How To Pick A Fight With Mr. Whiskers
Written By: Cal Kellogg, March 12, 2012 Species: Catfish,
Consider the lowly catfish. With his beady eyes, slimy skin, oft potbellied appearance and penchant for eating rotten morsels that both anglers and other gamefish find disgusting, it is little wonder that most West Coast anglers in California and beyond view the Mr. Whiskers as completely lacking even a sliver of nobility.
One of the problems that Mr. Whiskers’s PR Director is confronted with is the fact that the West Coast plays host to a list of sexy hard fighting gamefish including steelhead, stripers, regal brown trout and the mottled lingcod that dresses like a commando and fights like Chuck Norris.
Yet it isn’t really fair to compare the catfish to these fabled gamefish. To truly appreciate Mr. Whiskers you’ve got to consider his attributes. First of all catfish have a wide distribution, spread from the brackish waters of the Delta, through out the valley and foothills all the way up to the crest of the Sierra Nevadas. Beyond that, catfish tend to be ready strikers and can be caught all year long. Finally in many waters they attain massive sizes ranging from 8 to more than 30 pounds!
A lot of guys assert that catfish don’t fight. When I hear that I know I’m dealing with an angler that has never slugged it out with a 10 plus pound whiskerfish.
I cut my freshwater fishing teeth, chasing Delta cats at a very early age and I still enjoy fooling river cats with clams, worms and anchovy chunks, but in this article let’s focus on the channel cats found in nearly all of our foothill reservoirs.
When I think about reservoir catfish fishing I divide the action into two distinct categories. First there is the fishing that takes place for numbers of eating size fish in the 1 to 4 pound range and then there is trophy catfish fishing for fish that weigh 10, 15, 20 and as much as 30 pounds.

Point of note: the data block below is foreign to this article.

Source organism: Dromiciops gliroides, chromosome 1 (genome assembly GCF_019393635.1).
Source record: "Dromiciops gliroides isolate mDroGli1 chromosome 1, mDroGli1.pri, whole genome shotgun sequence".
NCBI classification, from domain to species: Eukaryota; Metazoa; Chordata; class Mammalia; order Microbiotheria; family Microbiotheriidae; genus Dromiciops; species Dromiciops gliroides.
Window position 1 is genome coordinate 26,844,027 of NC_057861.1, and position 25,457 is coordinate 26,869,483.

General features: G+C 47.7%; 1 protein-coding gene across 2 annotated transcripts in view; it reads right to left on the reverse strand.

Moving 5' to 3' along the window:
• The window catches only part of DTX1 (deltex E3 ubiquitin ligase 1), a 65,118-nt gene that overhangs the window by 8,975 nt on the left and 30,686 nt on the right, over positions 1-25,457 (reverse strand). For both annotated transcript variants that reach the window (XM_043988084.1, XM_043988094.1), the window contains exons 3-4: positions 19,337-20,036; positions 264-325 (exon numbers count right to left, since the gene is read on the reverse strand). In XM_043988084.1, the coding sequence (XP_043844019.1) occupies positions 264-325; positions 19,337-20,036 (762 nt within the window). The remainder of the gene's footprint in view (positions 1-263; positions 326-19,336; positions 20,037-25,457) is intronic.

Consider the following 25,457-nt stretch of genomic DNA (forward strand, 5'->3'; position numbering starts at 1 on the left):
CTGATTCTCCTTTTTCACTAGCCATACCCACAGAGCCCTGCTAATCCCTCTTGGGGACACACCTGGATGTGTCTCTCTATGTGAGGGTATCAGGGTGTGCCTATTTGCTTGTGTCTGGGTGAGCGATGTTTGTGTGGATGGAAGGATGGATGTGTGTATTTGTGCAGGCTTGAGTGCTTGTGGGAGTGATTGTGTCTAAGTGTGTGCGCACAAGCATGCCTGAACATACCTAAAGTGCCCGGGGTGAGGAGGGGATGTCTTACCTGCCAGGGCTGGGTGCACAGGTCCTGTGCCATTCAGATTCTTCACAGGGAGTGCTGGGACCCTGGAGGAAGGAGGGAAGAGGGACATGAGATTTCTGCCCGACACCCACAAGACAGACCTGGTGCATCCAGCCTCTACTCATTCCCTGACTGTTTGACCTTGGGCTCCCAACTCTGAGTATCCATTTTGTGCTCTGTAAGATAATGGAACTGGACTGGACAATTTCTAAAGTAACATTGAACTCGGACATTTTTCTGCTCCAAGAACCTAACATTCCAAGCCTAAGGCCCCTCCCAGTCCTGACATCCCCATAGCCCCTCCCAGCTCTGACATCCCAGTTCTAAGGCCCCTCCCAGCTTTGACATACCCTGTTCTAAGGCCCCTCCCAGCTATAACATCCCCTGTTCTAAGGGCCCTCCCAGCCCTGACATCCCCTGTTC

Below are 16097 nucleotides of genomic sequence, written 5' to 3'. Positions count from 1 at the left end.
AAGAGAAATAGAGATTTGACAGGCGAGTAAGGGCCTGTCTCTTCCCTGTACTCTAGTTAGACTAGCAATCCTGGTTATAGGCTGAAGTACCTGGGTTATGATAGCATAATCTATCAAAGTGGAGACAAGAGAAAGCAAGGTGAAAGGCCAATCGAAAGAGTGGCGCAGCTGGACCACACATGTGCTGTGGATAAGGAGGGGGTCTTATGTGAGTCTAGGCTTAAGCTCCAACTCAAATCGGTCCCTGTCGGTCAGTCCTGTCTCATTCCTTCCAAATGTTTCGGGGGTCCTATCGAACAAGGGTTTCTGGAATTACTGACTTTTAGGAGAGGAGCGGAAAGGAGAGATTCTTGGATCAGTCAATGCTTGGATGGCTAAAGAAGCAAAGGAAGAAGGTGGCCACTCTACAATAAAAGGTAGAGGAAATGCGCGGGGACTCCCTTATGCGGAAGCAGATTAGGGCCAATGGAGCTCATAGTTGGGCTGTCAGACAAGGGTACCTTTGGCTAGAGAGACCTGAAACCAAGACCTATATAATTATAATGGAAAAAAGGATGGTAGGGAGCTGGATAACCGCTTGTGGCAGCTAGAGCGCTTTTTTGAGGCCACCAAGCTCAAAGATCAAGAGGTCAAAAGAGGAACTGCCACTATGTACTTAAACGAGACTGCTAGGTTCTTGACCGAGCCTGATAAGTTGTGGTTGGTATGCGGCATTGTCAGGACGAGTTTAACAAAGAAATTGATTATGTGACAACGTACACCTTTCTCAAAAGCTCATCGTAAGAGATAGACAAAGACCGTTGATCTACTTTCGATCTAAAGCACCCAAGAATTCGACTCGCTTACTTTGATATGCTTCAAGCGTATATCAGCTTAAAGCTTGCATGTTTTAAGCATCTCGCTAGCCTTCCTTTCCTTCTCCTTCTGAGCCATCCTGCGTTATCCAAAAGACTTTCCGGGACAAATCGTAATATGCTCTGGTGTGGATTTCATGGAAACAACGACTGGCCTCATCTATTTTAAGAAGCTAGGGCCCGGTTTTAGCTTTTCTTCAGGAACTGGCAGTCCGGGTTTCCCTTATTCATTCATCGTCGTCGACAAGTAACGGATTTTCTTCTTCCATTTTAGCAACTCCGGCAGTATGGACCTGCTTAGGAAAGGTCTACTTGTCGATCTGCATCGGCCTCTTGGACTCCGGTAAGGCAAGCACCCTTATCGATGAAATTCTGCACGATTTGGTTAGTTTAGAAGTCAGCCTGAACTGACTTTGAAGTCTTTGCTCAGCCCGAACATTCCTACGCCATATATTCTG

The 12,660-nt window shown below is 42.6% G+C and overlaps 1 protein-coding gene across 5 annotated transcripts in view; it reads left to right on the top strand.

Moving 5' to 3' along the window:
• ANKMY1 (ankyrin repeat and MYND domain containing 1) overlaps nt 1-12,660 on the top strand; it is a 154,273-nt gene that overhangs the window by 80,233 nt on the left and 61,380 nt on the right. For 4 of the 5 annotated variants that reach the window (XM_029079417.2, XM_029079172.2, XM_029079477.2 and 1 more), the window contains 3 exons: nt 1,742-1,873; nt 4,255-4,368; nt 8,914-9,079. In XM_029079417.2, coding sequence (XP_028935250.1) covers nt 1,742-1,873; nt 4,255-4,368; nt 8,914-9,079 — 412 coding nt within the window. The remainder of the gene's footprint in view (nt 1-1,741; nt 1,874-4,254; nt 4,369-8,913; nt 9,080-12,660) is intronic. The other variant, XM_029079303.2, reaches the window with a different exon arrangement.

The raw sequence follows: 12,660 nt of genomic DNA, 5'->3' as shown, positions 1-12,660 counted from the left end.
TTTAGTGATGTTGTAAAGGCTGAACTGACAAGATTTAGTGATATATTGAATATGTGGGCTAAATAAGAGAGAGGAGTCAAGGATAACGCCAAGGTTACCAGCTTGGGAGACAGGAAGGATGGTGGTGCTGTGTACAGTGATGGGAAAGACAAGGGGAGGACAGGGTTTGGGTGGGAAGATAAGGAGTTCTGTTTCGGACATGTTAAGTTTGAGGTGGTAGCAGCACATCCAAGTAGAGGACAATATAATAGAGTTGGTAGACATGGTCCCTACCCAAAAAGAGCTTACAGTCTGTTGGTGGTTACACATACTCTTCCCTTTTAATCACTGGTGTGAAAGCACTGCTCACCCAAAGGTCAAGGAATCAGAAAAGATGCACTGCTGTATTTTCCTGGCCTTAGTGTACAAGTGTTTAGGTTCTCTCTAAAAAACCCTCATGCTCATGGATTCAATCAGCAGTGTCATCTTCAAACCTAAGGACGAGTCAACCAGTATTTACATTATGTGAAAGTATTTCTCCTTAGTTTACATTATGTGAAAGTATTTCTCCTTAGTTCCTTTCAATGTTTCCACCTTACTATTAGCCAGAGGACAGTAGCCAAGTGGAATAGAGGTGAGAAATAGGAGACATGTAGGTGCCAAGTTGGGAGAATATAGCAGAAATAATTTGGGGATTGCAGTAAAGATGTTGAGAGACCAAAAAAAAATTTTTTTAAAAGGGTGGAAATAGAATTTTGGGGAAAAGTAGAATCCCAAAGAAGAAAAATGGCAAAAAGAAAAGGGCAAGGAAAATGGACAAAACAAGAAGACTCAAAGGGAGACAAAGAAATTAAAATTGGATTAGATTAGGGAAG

Fishing for pansize catfish in the spring, summer and fall is a relaxing and enjoyable past time that can be done from either a boat or the bank. Young cats, being the opportunistic feeders that they are move into shallow water areas during low light periods where they fan out across the bottom in search of a meal. When these fish encounter a worm, piece of chicken liver, baitfish fillet or one of the various commercially produced dough baits it’s generally game on and your stringer can get heavy in relatively short order.
Tackle requirements for pansize cats are pretty simple. A spinning or baitcasting rod with a light tip and a bit of backbone will get the job done. Spool the reel with 10 pound mono an you’re ready for action.
Terminal tackle and baits for small catfish are equally as simple. Most folks employ either a sliding sinker rig or a high low rig. I favor the high low. It works like this. To the end of your line attach a swivel to the swivel tie on a 30 inch 20 lb. test mono leader tipped with a snap swivel. Tie a pair of bait dropper loops evenly spaced in the middle of the leader. To the droppers attach a pair of snelled Eagle Claw No. 6 baitholder hooks and attach a 1 ounce sinker to the snap swivel.
Bait the hooks with worms, clams, dough bait, liver or bits of oily baitfish like anchovies and toss the rig into the water. Place the rod in a holder and tighten the line. When you get a trademark tap, tap tap catfish bite set the hook and reel in your prize.